The Marlies will look to bounce back from a poor, injury riddled 2009-10 season that saw them finish third last in the Western Conference. Key free-agent depth additions such as Joey Crabb, Mike Zigomanis, Marcel Mueller, Danny Richmond, Ben Scrivens and Jussi Rynnas should help the Marlies trend towards the playoffs in 2010-11.
If the Marlies are to be successful this season, they’ll need to find the back of the net more often. The Marlies only scored 193 goals last year, which was good for last in the league. Losing three of their top point producers to the NHL in Tyler Bozak, Viktor Stalberg, and Christian Hanson seemed detrimental to the team’s offense, but they also missed secondary offense from their injured veterans. Ryan Hamilton, Alex Foster, Tim Brent and Darryl Boyce all missed significant time with injuries which played a large factor in where the Marlies finished last season.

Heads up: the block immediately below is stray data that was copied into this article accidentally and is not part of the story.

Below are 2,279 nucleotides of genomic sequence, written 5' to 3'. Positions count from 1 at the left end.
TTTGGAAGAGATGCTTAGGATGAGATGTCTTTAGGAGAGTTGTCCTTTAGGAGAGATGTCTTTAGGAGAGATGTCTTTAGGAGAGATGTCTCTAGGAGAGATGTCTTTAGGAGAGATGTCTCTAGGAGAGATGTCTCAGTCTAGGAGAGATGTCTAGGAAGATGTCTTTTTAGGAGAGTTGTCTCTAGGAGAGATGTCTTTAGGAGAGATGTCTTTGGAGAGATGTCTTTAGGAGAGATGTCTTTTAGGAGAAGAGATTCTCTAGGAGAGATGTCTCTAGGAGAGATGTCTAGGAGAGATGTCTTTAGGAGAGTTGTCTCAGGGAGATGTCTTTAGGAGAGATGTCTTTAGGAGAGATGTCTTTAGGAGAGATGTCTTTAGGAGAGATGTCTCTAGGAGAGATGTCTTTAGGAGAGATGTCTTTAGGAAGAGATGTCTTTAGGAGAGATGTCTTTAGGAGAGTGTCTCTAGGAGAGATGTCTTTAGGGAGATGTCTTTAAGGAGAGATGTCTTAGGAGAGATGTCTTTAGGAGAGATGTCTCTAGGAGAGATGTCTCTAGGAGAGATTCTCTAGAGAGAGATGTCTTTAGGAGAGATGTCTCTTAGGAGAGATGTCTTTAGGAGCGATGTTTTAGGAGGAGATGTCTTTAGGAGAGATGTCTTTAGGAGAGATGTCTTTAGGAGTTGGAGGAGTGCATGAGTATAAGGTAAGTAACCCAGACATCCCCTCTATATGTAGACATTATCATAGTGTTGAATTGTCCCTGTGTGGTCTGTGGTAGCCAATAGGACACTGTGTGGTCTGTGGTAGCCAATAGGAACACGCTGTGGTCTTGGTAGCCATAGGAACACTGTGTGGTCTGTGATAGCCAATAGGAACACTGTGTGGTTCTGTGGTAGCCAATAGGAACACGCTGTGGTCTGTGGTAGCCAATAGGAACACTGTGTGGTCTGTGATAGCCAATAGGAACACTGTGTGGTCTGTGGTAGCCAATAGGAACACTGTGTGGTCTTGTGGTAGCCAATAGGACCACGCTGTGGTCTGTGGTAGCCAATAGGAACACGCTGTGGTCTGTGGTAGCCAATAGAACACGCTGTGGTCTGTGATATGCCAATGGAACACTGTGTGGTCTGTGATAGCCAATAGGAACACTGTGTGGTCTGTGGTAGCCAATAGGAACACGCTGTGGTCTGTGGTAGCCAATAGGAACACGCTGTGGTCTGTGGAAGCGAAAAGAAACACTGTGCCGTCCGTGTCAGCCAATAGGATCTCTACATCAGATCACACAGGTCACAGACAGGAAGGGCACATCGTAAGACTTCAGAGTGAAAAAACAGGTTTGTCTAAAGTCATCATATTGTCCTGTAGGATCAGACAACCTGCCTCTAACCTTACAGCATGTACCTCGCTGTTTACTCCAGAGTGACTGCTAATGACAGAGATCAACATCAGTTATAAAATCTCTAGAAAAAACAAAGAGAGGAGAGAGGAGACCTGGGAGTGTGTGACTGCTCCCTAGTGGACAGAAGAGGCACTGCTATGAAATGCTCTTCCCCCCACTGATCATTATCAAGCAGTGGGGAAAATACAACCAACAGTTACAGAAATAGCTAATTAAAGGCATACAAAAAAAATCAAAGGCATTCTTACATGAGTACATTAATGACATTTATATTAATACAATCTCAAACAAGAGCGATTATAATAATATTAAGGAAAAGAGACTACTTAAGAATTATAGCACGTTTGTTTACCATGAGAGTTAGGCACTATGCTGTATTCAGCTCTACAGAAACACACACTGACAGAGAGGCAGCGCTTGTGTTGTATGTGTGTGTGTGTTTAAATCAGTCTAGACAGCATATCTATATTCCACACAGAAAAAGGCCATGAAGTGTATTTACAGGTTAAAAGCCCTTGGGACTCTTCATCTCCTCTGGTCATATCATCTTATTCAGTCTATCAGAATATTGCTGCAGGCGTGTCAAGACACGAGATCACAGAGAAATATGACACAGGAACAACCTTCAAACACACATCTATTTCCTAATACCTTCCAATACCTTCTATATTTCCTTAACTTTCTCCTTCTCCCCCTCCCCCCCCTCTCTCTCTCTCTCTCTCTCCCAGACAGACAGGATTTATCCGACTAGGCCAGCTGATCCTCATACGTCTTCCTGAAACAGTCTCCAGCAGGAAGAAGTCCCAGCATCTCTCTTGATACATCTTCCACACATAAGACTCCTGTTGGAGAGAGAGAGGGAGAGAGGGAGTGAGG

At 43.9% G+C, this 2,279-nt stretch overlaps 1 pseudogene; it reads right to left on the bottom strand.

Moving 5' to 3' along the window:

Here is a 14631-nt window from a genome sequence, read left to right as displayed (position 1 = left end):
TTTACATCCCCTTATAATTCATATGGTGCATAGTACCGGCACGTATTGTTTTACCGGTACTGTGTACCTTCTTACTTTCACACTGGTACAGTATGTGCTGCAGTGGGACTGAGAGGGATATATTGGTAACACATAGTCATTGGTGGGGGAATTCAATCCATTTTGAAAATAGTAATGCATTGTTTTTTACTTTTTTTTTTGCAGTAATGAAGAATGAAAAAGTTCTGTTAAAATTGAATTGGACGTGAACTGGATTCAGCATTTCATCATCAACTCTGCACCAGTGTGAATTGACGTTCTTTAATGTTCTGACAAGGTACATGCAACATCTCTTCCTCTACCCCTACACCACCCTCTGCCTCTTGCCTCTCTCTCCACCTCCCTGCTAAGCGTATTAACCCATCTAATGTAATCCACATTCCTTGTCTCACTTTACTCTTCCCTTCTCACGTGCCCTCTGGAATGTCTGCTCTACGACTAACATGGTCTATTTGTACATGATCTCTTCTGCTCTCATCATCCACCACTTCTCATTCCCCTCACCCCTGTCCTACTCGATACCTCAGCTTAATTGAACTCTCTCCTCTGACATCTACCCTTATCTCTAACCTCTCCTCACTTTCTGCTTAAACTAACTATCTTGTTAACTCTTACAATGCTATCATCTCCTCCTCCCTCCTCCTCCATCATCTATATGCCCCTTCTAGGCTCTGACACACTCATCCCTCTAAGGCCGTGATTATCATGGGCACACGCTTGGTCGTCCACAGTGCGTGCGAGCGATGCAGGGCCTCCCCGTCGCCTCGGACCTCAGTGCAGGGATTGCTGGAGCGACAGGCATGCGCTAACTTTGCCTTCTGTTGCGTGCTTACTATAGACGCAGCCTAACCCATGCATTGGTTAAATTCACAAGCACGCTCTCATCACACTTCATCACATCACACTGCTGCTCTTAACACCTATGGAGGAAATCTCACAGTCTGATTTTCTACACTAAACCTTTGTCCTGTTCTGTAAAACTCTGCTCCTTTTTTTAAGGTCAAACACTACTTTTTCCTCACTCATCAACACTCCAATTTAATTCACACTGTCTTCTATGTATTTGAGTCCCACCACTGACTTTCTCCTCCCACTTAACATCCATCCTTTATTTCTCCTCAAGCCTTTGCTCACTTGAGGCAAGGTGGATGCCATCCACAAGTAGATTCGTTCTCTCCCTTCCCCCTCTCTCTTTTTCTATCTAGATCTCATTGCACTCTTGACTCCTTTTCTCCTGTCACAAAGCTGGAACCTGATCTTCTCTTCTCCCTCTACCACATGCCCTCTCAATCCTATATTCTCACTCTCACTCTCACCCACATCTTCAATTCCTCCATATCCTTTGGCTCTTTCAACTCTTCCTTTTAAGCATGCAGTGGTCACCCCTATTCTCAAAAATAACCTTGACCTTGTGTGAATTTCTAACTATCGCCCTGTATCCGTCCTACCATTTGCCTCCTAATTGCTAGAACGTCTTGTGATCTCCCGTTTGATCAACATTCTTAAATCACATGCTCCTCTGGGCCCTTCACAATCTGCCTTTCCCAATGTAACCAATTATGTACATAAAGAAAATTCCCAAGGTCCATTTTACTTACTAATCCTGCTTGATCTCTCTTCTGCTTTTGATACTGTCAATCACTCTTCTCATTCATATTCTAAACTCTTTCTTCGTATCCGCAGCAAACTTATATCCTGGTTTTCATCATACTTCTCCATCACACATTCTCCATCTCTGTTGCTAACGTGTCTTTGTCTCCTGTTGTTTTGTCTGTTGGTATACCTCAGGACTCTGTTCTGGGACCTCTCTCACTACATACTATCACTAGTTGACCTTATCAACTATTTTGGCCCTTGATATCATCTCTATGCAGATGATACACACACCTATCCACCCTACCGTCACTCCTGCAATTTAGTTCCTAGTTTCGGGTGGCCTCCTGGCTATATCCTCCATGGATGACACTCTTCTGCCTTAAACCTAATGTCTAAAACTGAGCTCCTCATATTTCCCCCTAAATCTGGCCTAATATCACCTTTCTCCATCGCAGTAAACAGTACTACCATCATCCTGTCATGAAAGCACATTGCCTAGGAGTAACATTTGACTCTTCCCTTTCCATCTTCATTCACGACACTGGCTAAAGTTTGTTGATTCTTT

With their leading scorer in Andre Deveaux (41 points) signing elsewhere this past summer, the Marlies will need strong offensive numbers from the new faces. Mike Zigomanis and Joey Crabb were two free-agent signings that will look to bolster the offensive punch. Zigomanis began last season with the Marlies registering 13 assists in seven games, but left for Europe shortly after. With an NHL contract this season, Zigomanis is likely to play the entire season in North America.
Tim Brent, who is making a case for himself at camp with the Maple Leafs, is also likely to spend his year with the Marlies and should produce around a point per-game clip. Although, there is the potential for John Mitchell to take Brents role with the Marlies, if Brent is able to secure the third-line center spot with the Maple Leafs.